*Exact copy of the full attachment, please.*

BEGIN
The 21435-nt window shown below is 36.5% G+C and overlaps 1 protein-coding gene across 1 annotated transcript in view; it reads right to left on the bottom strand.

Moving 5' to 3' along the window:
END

The 21435-nt window shown below is 36.5% G+C and overlaps 1 protein-coding gene across 1 annotated transcript in view; it reads right to left on the bottom strand.

Moving 5' to 3' along the window: